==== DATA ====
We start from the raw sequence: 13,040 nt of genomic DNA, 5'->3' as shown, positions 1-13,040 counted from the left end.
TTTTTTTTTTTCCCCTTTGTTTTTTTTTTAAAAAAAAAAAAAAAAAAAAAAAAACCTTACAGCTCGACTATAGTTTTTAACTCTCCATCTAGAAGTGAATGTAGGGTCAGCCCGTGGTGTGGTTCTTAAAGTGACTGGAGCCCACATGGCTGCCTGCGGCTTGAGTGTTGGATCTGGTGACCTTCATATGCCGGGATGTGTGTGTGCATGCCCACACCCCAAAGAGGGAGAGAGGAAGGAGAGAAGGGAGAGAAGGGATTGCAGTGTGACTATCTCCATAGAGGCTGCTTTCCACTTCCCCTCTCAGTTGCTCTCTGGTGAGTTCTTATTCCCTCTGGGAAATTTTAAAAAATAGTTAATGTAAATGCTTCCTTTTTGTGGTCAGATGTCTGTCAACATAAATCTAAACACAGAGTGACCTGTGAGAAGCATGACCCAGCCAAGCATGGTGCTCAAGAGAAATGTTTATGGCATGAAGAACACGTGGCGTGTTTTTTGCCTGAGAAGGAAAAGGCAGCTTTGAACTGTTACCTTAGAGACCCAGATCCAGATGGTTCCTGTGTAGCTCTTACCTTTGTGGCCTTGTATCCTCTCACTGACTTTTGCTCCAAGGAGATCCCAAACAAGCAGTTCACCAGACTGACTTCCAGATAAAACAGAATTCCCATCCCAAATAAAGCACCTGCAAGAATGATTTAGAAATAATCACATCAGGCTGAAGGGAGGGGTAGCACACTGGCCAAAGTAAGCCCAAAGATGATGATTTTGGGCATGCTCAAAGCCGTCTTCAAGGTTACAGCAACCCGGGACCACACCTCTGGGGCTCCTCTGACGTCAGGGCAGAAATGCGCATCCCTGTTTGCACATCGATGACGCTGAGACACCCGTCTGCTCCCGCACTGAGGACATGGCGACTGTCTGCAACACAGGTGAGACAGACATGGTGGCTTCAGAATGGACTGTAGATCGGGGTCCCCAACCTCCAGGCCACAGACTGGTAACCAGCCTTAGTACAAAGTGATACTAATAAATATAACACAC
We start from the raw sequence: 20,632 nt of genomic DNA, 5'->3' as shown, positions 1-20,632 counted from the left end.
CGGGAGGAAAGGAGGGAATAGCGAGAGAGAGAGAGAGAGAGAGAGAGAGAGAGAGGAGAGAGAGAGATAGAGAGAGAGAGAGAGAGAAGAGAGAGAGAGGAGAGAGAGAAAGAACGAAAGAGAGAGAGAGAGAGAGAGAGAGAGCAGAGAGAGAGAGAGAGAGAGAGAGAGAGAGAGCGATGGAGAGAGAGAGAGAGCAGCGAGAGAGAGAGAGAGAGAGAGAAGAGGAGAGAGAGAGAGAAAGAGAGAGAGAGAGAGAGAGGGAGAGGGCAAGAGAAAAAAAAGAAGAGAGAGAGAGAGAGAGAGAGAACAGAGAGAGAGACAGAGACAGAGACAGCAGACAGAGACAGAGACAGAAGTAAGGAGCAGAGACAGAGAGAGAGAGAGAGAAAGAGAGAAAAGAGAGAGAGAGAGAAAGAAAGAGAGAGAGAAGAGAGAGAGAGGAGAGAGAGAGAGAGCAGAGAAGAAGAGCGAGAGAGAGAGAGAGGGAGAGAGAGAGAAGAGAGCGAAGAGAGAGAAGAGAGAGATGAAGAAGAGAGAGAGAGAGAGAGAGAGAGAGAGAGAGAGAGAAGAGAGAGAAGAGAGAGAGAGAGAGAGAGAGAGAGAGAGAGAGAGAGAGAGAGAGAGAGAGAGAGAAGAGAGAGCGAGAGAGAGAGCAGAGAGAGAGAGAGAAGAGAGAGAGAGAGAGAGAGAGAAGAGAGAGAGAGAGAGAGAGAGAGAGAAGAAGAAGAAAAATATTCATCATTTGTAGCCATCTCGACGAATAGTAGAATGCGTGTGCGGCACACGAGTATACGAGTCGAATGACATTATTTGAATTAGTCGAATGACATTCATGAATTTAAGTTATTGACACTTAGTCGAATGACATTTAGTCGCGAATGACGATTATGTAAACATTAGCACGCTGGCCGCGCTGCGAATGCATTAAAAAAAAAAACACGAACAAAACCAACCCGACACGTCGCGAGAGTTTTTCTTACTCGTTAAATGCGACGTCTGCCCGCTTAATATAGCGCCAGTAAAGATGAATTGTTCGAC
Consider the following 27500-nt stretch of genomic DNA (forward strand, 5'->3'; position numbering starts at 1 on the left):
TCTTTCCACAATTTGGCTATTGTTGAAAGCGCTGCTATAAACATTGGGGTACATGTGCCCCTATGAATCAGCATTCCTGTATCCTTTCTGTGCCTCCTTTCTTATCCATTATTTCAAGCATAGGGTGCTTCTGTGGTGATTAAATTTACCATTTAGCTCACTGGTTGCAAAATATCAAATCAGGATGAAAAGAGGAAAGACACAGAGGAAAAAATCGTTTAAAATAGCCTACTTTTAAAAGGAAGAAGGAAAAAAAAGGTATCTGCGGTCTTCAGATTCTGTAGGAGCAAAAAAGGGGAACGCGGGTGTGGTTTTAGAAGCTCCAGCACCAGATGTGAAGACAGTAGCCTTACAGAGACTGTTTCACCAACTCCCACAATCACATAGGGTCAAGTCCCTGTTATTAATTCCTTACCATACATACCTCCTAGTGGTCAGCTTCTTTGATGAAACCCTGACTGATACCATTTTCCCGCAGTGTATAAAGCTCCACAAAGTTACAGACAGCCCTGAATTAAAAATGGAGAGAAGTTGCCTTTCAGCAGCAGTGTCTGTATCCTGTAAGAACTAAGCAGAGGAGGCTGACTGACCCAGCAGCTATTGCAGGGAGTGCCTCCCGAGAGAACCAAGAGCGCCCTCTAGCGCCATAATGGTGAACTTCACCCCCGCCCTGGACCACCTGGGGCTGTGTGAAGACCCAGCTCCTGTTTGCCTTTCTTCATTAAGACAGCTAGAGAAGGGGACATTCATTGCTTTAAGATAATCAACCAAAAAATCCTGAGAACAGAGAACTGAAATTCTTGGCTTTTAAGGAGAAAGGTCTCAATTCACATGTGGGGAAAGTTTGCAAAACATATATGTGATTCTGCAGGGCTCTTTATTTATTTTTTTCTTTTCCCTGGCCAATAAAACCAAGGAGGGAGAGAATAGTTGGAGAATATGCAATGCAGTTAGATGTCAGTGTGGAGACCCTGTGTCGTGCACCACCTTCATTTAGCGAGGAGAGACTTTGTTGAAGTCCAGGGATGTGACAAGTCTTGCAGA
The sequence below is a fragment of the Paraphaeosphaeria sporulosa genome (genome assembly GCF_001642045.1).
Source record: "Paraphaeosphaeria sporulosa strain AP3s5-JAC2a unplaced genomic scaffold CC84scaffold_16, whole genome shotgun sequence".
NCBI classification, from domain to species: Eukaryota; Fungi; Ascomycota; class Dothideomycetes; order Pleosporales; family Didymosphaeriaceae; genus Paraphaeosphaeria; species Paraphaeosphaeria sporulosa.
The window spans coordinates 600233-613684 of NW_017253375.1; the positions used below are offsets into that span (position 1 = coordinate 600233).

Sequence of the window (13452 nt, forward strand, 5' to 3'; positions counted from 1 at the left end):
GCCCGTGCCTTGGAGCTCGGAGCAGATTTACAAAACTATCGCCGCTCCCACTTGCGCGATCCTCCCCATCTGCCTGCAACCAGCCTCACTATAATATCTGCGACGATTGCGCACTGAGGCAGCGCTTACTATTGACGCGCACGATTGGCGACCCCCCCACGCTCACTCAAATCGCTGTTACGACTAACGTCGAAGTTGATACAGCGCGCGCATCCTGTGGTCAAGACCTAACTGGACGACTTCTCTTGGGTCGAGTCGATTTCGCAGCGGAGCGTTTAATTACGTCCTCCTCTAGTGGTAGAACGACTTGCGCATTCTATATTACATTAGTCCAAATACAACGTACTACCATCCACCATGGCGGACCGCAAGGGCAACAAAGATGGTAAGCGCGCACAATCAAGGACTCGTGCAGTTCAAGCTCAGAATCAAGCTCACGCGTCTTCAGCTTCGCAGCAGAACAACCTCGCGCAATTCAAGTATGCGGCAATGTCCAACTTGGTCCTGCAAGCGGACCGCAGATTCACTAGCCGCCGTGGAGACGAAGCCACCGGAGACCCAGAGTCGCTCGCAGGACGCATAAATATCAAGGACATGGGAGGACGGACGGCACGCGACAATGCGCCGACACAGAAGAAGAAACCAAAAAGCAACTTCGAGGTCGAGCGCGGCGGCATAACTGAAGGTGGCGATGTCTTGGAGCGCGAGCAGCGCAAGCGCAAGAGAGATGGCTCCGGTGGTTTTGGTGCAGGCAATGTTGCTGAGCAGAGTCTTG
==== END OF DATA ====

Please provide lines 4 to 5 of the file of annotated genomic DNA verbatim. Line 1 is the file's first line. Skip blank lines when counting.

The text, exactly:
CGGGAGGAAAGGAGGGAATAGCGAGAGAGAGAGAGAGAGAGAGAGAGAGAGAGAGGAGAGAGAGAGATAGAGAGAGAGAGAGAGAGAAGAGAGAGAGAGGAGAGAGAGAAAGAACGAAAGAGAGAGAGAGAGAGAGAGAGAGAGCAGAGAGAGAGAGAGAGAGAGAGAGAGAGAGAGCGATGGAGAGAGAGAGAGAGCAGCGAGAGAGAGAGAGAGAGAGAGAAGAGGAGAGAGAGAGAGAAAGAGAGAGAGAGAGAGAGAGGGAGAGGGCAAGAGAAAAAAAAGAAGAGAGAGAGAGAGAGAGAGAGAACAGAGAGAGAGACAGAGACAGAGACAGCAGACAGAGACAGAGACAGAAGTAAGGAGCAGAGACAGAGAGAGAGAGAGAGAAAGAGAGAAAAGAGAGAGAGAGAGAAAGAAAGAGAGAGAGAAGAGAGAGAGAGGAGAGAGAGAGAGAGCAGAGAAGAAGAGCGAGAGAGAGAGAGAGGGAGAGAGAGAGAAGAGAGCGAAGAGAGAGAAGAGAGAGATGAAGAAGAGAGAGAGAGAGAGAGAGAGAGAGAGAGAGAGAGAAGAGAGAGAAGAGAGAGAGAGAGAGAGAGAGAGAGAGAGAGAGAGAGAGAGAGAGAGAGAGAGAGAAGAGAGAGCGAGAGAGAGAGCAGAGAGAGAGAGAGAAGAGAGAGAGAGAGAGAGAGAGAAGAGAGAGAGAGAGAGAGAGAGAGAGAAGAAGAAGAAAAATATTCATCATTTGTAGCCATCTCGACGAATAGTAGAATGCGTGTGCGGCACACGAGTATACGAGTCGAATGACATTATTTGAATTAGTCGAATGACATTCATGAATTTAAGTTATTGACACTTAGTCGAATGACATTTAGTCGCGAATGACGATTATGTAAACATTAGCACGCTGGCCGCGCTGCGAATGCATTAAAAAAAAAAACACGAACAAAACCAACCCGACACGTCGCGAGAGTTTTTCTTACTCGTTAAATGCGACGTCTGCCCGCTTAATATAGCGCCAGTAAAGATGAATTGTTCGAC
Consider the following 27500-nt stretch of genomic DNA (forward strand, 5'->3'; position numbering starts at 1 on the left):